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TODAY’S TALK ON EDITORIALS

JULY 21, 2017

 

Should urbanisation score over conservation?

  • The latest amendments to the Ancient Monuments and Archaeological Sites and Remains (AMASR) Act, 1958, have been placed before Parliament, to do away with the prohibited zones around protected national monuments whenever it chooses to do so for some supposed “public” purpose.
  • To justify this, we are offered a note for the Cabinet prepared by the Ministry of Culture. Significantly, the ministry here speaks not on behalf of our cultural heritage, as it should, but pleads the cause of roadways, railway tracks, and unknown private landed interests.
  • Nowhere is it stated in it that the Archaeological Survey of India (under the Ministry of Culture) has cleared the proposal or that the Central Advisory Board of Archaeology has been consulted about it. Nor does even the ministry’s note itself care to consider the probable effects of the intruding structures on the security and appearance of the protected monuments concerned, or the effect of heavy traffic on the structures of the monuments (as in Sikandra, Agra).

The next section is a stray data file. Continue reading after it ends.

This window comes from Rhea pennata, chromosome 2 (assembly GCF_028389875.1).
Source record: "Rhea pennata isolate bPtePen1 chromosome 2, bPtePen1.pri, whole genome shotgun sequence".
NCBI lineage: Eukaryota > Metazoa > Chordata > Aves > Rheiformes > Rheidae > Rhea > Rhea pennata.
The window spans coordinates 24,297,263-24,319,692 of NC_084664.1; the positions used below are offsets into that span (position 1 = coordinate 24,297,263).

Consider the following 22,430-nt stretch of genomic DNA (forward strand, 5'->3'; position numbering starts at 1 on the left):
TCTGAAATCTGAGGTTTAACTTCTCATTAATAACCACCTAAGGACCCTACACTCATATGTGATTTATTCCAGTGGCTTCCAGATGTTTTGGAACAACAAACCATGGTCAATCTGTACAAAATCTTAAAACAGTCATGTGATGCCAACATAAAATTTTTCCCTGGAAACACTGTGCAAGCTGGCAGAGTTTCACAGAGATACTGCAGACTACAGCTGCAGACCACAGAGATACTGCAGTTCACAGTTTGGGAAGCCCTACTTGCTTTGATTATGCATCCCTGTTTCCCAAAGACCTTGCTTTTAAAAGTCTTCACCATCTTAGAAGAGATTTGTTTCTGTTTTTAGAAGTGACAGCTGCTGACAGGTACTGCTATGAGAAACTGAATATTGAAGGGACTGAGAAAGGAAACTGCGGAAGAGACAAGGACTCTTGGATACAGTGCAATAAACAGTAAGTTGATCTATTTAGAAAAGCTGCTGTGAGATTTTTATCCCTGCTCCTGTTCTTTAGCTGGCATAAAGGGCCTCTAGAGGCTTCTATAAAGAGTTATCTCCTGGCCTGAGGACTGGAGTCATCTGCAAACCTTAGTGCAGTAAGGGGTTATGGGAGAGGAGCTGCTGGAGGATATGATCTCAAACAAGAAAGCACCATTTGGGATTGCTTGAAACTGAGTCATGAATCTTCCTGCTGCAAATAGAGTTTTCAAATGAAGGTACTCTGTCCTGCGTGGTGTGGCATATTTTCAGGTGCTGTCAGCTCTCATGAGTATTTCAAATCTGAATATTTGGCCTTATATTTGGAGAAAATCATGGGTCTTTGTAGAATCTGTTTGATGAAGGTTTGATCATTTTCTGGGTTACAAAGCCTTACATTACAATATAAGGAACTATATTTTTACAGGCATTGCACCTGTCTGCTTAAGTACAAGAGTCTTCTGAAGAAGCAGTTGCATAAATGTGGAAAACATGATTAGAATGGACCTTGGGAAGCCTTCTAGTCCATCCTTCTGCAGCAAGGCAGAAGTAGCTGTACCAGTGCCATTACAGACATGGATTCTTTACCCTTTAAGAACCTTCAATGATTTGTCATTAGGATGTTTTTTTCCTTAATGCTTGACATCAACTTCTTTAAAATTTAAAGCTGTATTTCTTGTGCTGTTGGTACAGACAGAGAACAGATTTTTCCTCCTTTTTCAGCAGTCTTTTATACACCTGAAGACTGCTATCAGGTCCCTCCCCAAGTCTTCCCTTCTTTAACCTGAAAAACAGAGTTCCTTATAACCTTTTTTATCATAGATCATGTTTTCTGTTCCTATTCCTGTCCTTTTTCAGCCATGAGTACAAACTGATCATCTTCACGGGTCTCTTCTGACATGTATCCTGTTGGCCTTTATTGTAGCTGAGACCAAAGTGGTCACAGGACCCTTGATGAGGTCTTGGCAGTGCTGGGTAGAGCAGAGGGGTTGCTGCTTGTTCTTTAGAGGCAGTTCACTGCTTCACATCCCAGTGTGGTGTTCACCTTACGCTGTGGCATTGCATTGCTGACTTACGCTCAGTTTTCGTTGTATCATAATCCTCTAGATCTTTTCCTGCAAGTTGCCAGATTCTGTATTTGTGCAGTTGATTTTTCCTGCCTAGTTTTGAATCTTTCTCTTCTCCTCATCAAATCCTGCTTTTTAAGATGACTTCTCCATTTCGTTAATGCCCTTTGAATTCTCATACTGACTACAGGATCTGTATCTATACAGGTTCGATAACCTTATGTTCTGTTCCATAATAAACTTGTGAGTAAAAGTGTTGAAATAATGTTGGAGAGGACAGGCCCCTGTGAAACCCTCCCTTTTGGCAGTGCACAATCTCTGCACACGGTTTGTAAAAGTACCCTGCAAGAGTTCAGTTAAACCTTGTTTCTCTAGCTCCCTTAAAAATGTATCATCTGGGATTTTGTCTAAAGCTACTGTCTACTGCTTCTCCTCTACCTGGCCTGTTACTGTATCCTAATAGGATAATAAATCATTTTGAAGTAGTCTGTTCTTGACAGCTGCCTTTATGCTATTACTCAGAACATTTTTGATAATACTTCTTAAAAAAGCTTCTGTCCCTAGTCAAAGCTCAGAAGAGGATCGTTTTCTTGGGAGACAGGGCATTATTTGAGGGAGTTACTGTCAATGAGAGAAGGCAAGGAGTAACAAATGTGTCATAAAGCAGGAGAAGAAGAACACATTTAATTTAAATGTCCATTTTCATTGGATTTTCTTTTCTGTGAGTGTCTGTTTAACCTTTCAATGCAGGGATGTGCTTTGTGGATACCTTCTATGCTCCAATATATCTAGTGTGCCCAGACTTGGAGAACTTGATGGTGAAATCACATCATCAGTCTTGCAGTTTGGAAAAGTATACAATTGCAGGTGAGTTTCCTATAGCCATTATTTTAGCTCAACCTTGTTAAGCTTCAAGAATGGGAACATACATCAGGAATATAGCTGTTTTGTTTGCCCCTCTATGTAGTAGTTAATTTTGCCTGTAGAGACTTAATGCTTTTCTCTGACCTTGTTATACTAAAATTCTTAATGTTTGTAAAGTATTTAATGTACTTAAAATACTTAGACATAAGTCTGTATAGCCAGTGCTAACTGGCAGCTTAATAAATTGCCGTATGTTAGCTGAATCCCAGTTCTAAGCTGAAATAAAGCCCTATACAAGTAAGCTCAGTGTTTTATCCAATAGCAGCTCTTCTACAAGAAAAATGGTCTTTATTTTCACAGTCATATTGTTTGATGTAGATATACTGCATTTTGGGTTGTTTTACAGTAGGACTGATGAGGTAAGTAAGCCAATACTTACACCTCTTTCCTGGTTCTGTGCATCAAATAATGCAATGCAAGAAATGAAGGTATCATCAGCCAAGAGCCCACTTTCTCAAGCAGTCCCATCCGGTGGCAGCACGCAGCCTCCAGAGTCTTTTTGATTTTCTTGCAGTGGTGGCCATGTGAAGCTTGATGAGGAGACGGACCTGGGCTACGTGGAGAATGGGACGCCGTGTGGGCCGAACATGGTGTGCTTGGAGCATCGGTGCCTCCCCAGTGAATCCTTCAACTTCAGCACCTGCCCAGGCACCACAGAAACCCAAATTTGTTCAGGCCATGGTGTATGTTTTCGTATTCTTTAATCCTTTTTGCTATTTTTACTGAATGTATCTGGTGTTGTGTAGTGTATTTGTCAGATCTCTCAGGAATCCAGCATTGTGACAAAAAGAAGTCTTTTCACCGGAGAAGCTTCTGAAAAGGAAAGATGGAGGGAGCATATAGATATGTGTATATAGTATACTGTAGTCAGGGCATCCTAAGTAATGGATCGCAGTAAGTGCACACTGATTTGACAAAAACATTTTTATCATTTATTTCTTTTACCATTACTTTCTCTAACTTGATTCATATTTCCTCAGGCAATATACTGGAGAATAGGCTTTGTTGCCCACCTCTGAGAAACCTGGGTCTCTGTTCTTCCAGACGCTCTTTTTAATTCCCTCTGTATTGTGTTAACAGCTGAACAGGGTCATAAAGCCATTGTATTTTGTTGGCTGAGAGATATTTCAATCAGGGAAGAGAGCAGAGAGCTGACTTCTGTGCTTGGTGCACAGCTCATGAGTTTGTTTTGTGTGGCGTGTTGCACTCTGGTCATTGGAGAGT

• Our members of Parliament, before whom the proposed amendments to the AMASR Act are being put, should be reminded of how in 1876 James Fergusson, a great Anglo-Indian student of Indian architecture, had the courage to describe such ill-treatment of Mughal monuments by the British government as “vandalism”.

 

Retrospective comfort

  • A comparative study between the demonetisation exercise of January 16, 1978 under The High Denomination Bank Notes (Demonetisation) Ordinance, 1978 (1 of 1978) and the recent one of 2016 which was later given statutory recognition under The Specified Bank Notes (Cessation of Liabilities) Act.
    • The Centre reasoned that compared to the 1978 exercise, the 2016 made only “extremely reasonable” demands from the public.

 

1978 2016
People were allowed over-the-counter exchange of their demonetised notes only if they did not have a bank account The public was allowed to do such exchanges up to a limit. This limit was monitored closely and was modified according to the prevailing situation.
Only the RBI offices and few branches of State Bank of India/designated nationalised banks were allowed More types of banking establishments were allowed to exchange demonetised banknotes.

·         The notes could be exchanged at any issue office of the RBI or any branch of public sector banks, private sector banks, foreign banks, regional rural banks, urban cooperative banks, State cooperative banks and banking companies as defined in the Banking Regulation Act, 1949.

No transactions with demonetised banknotes were allowed immediately on declaration of demonetisation Various essential goods and services were allowed to be available on tendering of the specified banknotes for a limited period.
Electronic media and social media played a major part in disseminating information to the masses
People were given just six days to exchange their demonetised notes They had 51 days’ time